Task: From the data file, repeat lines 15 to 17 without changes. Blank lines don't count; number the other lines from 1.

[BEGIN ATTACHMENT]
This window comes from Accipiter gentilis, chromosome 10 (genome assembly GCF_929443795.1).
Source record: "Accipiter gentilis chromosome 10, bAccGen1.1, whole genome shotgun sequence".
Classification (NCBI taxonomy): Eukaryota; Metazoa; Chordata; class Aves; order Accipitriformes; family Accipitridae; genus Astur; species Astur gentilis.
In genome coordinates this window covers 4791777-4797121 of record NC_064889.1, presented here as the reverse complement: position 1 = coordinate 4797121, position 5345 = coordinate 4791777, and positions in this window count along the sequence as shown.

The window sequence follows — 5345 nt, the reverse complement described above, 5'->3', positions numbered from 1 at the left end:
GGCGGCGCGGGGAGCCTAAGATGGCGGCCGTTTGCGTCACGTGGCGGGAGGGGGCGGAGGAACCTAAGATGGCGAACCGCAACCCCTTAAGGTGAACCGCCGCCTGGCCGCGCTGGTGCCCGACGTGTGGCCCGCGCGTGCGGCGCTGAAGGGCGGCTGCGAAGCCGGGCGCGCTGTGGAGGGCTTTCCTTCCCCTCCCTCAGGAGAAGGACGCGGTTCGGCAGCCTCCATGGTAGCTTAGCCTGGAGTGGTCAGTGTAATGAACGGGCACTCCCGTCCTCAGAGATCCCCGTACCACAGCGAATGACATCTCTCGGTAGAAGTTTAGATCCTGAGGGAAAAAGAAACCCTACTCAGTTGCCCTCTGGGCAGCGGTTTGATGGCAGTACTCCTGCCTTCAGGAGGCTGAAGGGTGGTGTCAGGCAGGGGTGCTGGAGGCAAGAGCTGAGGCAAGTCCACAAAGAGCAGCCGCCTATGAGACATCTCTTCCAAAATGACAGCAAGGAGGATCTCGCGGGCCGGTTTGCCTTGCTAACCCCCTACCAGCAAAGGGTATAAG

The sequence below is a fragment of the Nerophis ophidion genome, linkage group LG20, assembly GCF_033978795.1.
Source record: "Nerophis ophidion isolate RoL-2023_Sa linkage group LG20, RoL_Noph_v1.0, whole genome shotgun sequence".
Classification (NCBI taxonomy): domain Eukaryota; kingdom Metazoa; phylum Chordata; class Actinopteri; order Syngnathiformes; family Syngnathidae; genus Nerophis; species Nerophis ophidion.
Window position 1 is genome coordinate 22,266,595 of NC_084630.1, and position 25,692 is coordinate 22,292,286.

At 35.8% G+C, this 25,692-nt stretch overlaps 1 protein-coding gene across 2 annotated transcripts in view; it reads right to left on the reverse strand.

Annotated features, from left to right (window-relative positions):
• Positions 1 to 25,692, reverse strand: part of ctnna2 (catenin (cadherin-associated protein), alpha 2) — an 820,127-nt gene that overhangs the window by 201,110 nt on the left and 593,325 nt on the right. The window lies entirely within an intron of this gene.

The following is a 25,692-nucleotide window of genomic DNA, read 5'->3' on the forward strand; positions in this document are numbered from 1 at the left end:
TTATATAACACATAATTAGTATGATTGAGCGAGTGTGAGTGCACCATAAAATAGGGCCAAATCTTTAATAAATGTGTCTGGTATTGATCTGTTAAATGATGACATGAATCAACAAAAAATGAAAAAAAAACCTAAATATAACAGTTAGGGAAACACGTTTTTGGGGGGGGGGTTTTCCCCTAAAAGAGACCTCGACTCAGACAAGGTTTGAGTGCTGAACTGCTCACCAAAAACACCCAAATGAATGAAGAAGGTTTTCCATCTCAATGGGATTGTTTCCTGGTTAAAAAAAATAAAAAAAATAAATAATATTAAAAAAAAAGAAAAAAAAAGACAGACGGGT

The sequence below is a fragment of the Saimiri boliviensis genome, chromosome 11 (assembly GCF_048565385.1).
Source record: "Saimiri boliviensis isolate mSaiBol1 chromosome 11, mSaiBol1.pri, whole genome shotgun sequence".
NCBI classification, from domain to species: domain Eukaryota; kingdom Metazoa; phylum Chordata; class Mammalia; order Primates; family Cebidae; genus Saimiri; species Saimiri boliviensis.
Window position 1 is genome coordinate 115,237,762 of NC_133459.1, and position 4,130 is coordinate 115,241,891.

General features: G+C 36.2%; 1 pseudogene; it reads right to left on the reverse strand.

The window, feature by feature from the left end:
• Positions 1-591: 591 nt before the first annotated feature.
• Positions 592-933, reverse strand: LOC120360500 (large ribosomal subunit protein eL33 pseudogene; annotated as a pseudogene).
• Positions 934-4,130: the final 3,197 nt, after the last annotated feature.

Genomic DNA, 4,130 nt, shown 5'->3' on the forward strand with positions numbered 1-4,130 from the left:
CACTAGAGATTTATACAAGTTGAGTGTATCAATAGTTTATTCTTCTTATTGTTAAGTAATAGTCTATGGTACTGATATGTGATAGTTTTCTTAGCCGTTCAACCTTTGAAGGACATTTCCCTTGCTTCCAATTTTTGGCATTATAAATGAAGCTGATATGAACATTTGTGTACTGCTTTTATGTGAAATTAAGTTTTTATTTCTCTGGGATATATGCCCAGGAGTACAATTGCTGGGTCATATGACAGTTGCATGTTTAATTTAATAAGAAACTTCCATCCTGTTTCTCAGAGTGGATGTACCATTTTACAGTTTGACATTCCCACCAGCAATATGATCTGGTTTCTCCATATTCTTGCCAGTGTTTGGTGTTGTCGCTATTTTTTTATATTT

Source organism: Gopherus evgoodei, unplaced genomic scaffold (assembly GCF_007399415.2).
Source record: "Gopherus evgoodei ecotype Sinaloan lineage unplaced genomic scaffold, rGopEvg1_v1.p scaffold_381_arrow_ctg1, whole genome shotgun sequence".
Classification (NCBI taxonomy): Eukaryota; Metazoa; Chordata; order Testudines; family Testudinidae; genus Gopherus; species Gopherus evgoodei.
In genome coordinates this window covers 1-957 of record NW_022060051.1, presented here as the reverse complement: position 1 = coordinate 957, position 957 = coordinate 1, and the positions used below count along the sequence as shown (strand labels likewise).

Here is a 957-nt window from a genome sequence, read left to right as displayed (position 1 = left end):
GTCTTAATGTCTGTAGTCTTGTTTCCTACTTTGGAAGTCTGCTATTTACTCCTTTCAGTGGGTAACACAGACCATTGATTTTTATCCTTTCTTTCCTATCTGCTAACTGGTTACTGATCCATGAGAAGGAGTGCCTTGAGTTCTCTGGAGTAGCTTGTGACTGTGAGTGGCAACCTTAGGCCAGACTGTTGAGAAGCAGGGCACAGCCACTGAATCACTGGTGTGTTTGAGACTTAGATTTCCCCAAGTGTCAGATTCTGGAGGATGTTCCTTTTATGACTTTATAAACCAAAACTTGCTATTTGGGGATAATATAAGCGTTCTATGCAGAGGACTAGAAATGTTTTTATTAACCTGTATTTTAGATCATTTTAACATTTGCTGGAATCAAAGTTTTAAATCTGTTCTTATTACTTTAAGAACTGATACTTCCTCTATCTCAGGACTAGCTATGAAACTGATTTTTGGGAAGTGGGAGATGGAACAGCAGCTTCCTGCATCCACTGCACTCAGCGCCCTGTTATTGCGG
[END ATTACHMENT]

TTATATAACACATAATTAGTATGATTGAGCGAGTGTGAGTGCACCATAAAATAGGGCCAAATCTTTAATAAATGTGTCTGGTATTGATCTGTTAAATGATGACATGAATCAACAAAAAATGAAAAAAAAACCTAAATATAACAGTTAGGGAAACACGTTTTTGGGGGGGGGGTTTTCCCCTAAAAGAGACCTCGACTCAGACAAGGTTTGAGTGCTGAACTGCTCACCAAAAACACCCAAATGAATGAAGAAGGTTTTCCATCTCAATGGGATTGTTTCCTGGTTAAAAAAAATAAAAAAAATAAATAATATTAAAAAAAAAGAAAAAAAAAGACAGACGGGT

The sequence below is a fragment of the Saimiri boliviensis genome, chromosome 11 (assembly GCF_048565385.1).
Source record: "Saimiri boliviensis isolate mSaiBol1 chromosome 11, mSaiBol1.pri, whole genome shotgun sequence".